J.D.: Yes, this is an obvious lack of logical analysis, and I agree that he bought into someone's distorted ideas about Alaskan Malamutes. This is glaring but I wouldn't disregard the whole book because of it.
S.H.: On page 21 he does allude to the deleterious effects of breeding for the show ring/pet trade. Yet he goes on to include quotes from the Canadian Eskimo Dog Association of Canada (CEDA), who not only stresses conformation competition but has repeatedly stated that the breed is a great family dog and good with children. Taking CEDA's figures on the number of registered dogs and breeders, he ignores the aboriginal population of dogs and their breeders. Yet he does quote John McGrath from a presentation he gave in Massachusetts, "The future of the [Kimmiq] is not in the dog show world with dogs on a leash instead of a sealskin or webbing harness…"
J.D.: This is part of what I liked about the book. He presents contrasting opinions on each group, leaving the reader to come to their own conclusions. In more than one place, he clarifies the not so hidden agendas of the missionaries and their reactions to cultures different from their own. Nor does he glorify the native populations' treatment of their dogs as faultless.
S.H.: The author's style in first NATIONS... first DOGS is in each section to go into detail about the various First Nations peoples, their history, existence and then go back and place the dogs in the people's daily life. While I do agree that it's important for the reader to understand the context in which dogs existed in their environment, sometimes I grew impatient with the author, waiting for him to get to the point of the book - the dogs and the people who owned them. Cummins' style was to quote others (archaeologists, arctic explorers, missionaries, etc.) and then either fault their observations or explain why they might be correct. He less often seemed to draw his own conclusions. And when he did, I often disagreed.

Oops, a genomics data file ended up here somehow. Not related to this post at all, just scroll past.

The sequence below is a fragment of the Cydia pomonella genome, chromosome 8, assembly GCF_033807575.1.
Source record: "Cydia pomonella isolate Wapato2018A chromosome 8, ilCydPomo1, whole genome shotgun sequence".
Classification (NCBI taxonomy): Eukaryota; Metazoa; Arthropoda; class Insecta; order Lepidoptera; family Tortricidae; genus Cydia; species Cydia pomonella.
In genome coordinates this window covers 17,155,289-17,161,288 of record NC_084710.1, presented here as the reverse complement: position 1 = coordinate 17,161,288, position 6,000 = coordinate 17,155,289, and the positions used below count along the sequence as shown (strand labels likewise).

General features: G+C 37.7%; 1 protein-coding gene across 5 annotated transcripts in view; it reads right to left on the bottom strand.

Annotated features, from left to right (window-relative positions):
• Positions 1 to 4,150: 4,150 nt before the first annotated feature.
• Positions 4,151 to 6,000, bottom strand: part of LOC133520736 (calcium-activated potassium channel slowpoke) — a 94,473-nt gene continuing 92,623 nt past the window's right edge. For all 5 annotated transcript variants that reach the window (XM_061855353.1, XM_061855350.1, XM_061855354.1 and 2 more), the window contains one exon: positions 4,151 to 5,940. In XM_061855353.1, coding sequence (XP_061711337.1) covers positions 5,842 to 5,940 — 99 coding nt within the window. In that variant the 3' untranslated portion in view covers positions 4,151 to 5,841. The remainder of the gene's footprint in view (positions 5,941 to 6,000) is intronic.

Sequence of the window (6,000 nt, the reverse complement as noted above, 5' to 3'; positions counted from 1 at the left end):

J.D.: When a book provokes thought, analysis and clarifies one's own opinion, it has done its work, IMO.
S.H.: One of this book's most egregious faults is its heavy reliance on non-aboriginal sources of information. Yes, I am grateful that he included information from Ken MacRury's master's thesis (The Inuit Dog: Its Provenance, Environment and History, June 1991), as well as the writings of Bill Carpenter, John McGrath and even some old Coppinger stuff. But looking through the book's extensive bibliography, I cannot identify where Cummins included any aboriginal writing or that he spoke with any elders on issues of dog ownership and use by First Nations or Inuit. Instead, he relied on, as you say, "verbal descriptions by non-dog-knowledgeable persons". I don't think Cummins spent any time at all in the bush in preparing for this book.